RESOURCES billionaire Clive Palmer has won a multimillion dollar court battle over a single word in a contract which defined the timing of royalty payments due from an $8 billion iron ore mine.
In a West Australian Supreme Court ruling, Justice James Edelman found in favour of Mr Palmer’s Mineralogy.
It was battling with contractors Sino Iron and Korean Steel over when royalties from iron ore at the Cape Preston magnetite ore grounds, south of Dampier, were due.
Justice Edelman said that argument boiled down to the definition of the word “taken”, and when that meant the Citic Pacific companies were liable to pay.
Mr Palmer’s lawyers argued the ore was “taken” when it came into Sino Iron or Korean Steel’s possession or control by being “moved from its natural place of occurrence”.
But Sino Iron and Korean Steel said they should only have to pay when it was received by them at their delivery point, being the primary processing stage.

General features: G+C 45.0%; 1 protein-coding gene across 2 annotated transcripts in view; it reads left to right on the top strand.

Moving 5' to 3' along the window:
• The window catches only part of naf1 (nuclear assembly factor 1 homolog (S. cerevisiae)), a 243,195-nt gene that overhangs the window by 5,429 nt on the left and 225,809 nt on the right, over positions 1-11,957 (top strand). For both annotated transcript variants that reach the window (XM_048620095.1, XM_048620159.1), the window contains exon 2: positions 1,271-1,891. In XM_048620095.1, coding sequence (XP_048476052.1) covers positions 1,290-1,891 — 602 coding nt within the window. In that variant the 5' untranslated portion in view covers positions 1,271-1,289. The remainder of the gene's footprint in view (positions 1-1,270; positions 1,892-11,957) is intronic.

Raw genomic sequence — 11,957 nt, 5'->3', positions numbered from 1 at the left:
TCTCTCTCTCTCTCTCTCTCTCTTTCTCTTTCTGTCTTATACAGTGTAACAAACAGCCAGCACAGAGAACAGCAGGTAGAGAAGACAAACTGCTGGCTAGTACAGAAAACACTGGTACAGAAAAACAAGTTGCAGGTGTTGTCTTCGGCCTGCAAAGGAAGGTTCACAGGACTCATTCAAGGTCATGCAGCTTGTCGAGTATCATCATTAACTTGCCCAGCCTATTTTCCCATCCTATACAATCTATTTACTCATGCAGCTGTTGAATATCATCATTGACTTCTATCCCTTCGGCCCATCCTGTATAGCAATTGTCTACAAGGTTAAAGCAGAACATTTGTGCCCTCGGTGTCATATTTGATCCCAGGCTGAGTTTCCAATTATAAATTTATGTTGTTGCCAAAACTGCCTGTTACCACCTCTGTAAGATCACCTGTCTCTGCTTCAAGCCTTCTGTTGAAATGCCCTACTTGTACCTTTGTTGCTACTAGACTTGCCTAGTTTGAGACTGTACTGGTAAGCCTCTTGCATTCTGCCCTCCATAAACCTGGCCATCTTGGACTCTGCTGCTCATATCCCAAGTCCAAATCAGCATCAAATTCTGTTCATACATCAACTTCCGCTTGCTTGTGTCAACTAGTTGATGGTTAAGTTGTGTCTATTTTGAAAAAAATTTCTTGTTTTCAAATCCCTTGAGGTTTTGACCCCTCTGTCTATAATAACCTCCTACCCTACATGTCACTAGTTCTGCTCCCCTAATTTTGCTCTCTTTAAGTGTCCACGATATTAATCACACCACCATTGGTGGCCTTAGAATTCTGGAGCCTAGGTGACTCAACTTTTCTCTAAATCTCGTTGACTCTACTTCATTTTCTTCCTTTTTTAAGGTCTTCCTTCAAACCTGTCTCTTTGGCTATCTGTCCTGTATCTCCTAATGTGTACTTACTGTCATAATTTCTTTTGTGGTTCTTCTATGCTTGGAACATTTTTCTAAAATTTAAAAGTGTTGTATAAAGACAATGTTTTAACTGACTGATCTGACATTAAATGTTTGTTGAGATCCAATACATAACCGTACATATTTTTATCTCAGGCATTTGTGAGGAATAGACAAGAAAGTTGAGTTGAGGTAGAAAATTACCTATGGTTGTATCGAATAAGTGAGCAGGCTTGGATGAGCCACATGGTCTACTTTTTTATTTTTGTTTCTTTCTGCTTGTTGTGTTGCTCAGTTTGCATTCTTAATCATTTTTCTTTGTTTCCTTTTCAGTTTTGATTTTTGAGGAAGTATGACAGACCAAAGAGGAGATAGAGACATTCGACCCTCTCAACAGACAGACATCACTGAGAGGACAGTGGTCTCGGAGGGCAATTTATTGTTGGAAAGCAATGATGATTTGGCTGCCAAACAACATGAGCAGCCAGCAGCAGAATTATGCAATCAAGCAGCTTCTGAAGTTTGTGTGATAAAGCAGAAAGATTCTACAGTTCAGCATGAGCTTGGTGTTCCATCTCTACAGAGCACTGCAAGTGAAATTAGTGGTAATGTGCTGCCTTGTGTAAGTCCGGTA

After what Justice Edelman described as “meticulous submissions” from both sides, he sided with Mineralogy, meaning about $400,000 of royalty payments dating back to 2008 were now due.
“The nature of the declaratory orders sought by Mineralogy raised the spectre of $7 billion depending upon the meaning of one ambiguous word in a contractual provision,” Justice Edelman wrote.
“Although the word ‘taken’ is ambiguous, the best interpretation of that word, and the clause, is a construction similar to that proposed by Mineralogy.”
Mr Palmer said the ruling was significant.
“The judgment clearly spelt out that Mineralogy is entitled to royalties from Citic over the life of the project, worth hundreds of millions of dollars,” Mr Palmer said.
“It sends a clear message to foreign companies operating in Australia that contracts made under Australian law will be enforced by the courts.”
The mine, which could extract up to three billion tonnes of magnetite ore, will operate until 2045. – AAP